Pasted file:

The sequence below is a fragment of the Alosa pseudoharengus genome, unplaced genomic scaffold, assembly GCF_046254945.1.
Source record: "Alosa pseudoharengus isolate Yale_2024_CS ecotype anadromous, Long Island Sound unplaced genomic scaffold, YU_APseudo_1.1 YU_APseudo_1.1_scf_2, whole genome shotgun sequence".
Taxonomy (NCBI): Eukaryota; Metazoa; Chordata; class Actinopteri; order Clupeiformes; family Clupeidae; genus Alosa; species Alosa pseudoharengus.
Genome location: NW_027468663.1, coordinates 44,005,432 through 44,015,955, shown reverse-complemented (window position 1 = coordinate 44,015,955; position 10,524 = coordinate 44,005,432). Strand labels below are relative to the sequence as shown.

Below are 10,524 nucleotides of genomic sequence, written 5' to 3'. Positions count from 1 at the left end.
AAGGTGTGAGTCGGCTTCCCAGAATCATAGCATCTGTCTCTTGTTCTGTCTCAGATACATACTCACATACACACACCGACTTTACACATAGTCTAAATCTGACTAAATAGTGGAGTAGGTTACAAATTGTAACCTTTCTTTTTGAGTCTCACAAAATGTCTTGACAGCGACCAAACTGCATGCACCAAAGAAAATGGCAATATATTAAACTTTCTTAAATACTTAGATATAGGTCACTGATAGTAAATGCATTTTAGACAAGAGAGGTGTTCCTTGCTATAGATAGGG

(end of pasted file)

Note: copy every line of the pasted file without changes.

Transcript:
The sequence below is a fragment of the Alosa pseudoharengus genome, unplaced genomic scaffold, assembly GCF_046254945.1.
Source record: "Alosa pseudoharengus isolate Yale_2024_CS ecotype anadromous, Long Island Sound unplaced genomic scaffold, YU_APseudo_1.1 YU_APseudo_1.1_scf_2, whole genome shotgun sequence".
Taxonomy (NCBI): Eukaryota; Metazoa; Chordata; class Actinopteri; order Clupeiformes; family Clupeidae; genus Alosa; species Alosa pseudoharengus.
Genome location: NW_027468663.1, coordinates 44,005,432 through 44,015,955, shown reverse-complemented (window position 1 = coordinate 44,015,955; position 10,524 = coordinate 44,005,432). Strand labels below are relative to the sequence as shown.

Below are 10,524 nucleotides of genomic sequence, written 5' to 3'. Positions count from 1 at the left end.
AAGGTGTGAGTCGGCTTCCCAGAATCATAGCATCTGTCTCTTGTTCTGTCTCAGATACATACTCACATACACACACCGACTTTACACATAGTCTAAATCTGACTAAATAGTGGAGTAGGTTACAAATTGTAACCTTTCTTTTTGAGTCTCACAAAATGTCTTGACAGCGACCAAACTGCATGCACCAAAGAAAATGGCAATATATTAAACTTTCTTAAATACTTAGATATAGGTCACTGATAGTAAATGCATTTTAGACAAGAGAGGTGTTCCTTGCTATAGATAGGG